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Strike Up the Band for Better Grades

By Len Canter
HealthDay Reporter

WEDNESDAY, Jan. 16, 2019 (HealthDay News) -- Not every budding musician will become a rock star, but studying music has brain bonuses for kids, even those who don't take up an instrument until their teen years.

There's no doubt that participation in in-school music programs boosts motivation. Mastering an instrument or performing with a group brings a sense of accomplishment and is a wonderful creative outlet. What's more, it can enhance other types of learning, research has revealed.

Scientists compared the brain gains among high schoolers involved in band classes for two or three hours a week to those participating in a fitness program.

The young musicians showed faster maturation in the brain's response to sound and in sensitivity to sound details. Both are important for language skills and, in turn, academic success. The students developed what's called learning to learn. (This isn't to say that kids should ignore exercise -- fitness has other essential benefits, so it's important to make time in your children's lives for both types of activities.)

Ideally, music instruction would begin in middle school and continue through high school. One study found that this continued involvement was associated with a high-level of math proficiency in grade 12.

Unfortunately, music programs are often the victim of budget cutbacks. If your child's school doesn't have a music program, consider investing in outside lessons from a local musician or a music school. They're available for all ages, from Kindermusik (kindermusik.com) for the toddler set to the School of Rock (schoolofrock.com) of movie fame.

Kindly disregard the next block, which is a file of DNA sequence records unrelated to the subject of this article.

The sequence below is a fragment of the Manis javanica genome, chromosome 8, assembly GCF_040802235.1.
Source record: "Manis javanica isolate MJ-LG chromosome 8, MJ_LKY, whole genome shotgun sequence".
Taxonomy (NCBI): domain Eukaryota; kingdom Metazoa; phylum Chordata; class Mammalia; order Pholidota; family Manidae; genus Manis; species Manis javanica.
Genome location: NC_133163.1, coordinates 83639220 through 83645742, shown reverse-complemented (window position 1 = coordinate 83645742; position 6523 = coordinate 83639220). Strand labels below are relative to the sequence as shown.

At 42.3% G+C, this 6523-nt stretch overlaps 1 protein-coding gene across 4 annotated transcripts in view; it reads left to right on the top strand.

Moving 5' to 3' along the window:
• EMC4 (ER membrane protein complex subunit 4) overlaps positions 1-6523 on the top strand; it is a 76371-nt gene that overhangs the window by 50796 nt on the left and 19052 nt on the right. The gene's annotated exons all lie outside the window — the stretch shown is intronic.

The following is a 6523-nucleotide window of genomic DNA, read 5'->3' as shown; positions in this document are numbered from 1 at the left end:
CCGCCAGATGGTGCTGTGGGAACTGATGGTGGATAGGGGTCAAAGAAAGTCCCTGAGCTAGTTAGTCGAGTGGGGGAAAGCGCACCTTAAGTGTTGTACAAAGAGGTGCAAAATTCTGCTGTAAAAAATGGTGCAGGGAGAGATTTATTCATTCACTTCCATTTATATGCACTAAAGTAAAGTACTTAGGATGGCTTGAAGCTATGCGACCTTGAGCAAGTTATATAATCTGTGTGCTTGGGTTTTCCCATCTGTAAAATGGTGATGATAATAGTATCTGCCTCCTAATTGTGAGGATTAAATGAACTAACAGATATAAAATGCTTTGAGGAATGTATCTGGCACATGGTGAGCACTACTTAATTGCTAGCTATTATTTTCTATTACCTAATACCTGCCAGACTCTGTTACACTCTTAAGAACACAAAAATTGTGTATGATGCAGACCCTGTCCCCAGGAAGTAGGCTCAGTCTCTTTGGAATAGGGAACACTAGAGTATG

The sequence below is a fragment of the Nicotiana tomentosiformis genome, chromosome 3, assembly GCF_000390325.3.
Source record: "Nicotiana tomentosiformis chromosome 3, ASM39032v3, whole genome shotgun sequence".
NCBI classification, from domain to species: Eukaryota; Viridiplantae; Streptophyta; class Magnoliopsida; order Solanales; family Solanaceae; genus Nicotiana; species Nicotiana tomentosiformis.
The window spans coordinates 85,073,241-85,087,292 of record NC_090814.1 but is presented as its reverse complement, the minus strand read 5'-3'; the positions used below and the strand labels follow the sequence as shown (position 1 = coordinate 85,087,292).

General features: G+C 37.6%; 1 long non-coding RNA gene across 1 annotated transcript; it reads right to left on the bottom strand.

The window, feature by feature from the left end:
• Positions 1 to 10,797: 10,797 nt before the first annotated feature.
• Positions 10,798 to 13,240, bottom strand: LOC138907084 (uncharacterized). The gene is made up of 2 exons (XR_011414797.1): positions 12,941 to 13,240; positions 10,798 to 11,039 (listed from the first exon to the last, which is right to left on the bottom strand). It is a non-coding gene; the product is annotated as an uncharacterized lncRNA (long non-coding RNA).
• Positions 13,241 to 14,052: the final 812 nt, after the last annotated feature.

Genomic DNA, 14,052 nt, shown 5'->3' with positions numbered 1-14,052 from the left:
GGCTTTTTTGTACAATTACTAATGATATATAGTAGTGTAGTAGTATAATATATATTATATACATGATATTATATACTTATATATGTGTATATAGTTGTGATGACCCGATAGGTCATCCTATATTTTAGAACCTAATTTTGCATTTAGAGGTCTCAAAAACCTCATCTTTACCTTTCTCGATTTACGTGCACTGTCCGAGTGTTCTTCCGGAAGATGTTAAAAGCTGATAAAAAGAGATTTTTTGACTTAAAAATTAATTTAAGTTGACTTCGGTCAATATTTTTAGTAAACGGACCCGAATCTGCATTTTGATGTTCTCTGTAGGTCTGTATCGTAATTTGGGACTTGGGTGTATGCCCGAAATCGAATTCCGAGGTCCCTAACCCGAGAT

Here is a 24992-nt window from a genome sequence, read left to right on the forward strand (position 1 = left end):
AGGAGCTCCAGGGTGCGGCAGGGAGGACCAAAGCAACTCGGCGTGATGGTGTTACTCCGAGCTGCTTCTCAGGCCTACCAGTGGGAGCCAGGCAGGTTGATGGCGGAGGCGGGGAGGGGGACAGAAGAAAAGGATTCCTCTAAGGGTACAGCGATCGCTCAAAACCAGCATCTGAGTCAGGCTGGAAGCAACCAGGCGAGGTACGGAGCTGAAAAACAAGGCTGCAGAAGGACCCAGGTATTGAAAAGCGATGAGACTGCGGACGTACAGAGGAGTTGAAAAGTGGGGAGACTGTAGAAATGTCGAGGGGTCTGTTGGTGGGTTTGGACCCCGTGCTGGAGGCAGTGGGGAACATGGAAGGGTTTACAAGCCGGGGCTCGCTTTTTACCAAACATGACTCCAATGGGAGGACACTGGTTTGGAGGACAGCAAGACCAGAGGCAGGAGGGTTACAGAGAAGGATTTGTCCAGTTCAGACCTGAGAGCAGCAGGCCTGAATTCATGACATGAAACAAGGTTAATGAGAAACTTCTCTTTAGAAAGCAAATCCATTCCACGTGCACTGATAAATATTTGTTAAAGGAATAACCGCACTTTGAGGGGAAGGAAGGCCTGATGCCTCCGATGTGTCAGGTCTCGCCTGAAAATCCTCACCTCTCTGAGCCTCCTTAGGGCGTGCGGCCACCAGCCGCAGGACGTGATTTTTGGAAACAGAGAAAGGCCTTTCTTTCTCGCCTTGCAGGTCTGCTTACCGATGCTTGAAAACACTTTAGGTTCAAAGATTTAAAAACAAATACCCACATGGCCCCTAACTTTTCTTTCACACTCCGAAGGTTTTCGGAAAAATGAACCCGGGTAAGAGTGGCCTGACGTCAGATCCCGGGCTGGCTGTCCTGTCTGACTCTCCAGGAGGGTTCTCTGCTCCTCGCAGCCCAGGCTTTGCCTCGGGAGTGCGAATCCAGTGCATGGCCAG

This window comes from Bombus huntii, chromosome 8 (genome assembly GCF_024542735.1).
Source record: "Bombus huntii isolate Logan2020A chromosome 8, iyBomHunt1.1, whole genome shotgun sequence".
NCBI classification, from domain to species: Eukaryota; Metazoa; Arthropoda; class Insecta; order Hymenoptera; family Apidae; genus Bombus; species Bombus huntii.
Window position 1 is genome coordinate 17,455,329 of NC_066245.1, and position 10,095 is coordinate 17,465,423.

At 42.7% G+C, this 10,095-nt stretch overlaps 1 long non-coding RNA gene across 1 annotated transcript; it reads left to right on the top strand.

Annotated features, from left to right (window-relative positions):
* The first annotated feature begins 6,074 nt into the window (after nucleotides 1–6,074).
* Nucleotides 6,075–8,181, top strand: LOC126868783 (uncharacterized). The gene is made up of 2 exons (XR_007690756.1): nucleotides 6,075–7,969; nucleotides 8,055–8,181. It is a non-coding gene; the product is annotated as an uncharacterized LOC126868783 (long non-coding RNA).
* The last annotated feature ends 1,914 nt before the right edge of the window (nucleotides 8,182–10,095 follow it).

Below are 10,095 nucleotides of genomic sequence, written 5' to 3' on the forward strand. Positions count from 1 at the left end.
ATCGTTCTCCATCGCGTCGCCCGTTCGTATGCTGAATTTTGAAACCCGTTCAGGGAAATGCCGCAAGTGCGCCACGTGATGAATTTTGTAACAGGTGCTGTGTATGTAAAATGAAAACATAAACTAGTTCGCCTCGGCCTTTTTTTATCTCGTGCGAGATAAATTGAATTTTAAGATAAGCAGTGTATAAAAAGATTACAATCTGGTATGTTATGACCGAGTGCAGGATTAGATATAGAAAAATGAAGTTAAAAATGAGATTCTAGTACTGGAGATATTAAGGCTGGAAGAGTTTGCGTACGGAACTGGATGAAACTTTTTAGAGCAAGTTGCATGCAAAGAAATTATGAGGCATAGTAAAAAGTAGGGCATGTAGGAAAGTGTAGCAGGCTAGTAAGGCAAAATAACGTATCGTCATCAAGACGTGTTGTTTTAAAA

More information

The Nemours Foundation has great ideas on how to teach kids about music as early as their toddler years.

Copyright © 2019 HealthDay. All rights reserved. URL:http://consumer.healthday.com/Article.asp?AID=741155

Resources from HONselect: HONselect is the HON's medical search engine. It retrieves scientific articles, images, conferences and web sites on the selected subject.
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Disclaimer: The text presented on this page is not a substitute for professional medical advice. It is for your information only and may not represent your true individual medical situation. Do not hesitate to consult your healthcare provider if you have any questions or concerns. Do not use this information to diagnose or treat a health problem or disease without consulting a qualified healthcare professional.
Be advised that HealthDay articles are derived from various sources and may not reflect your own country regulations. The Health On the Net Foundation does not endorse opinions, products, or services that may appear in HealthDay articles.


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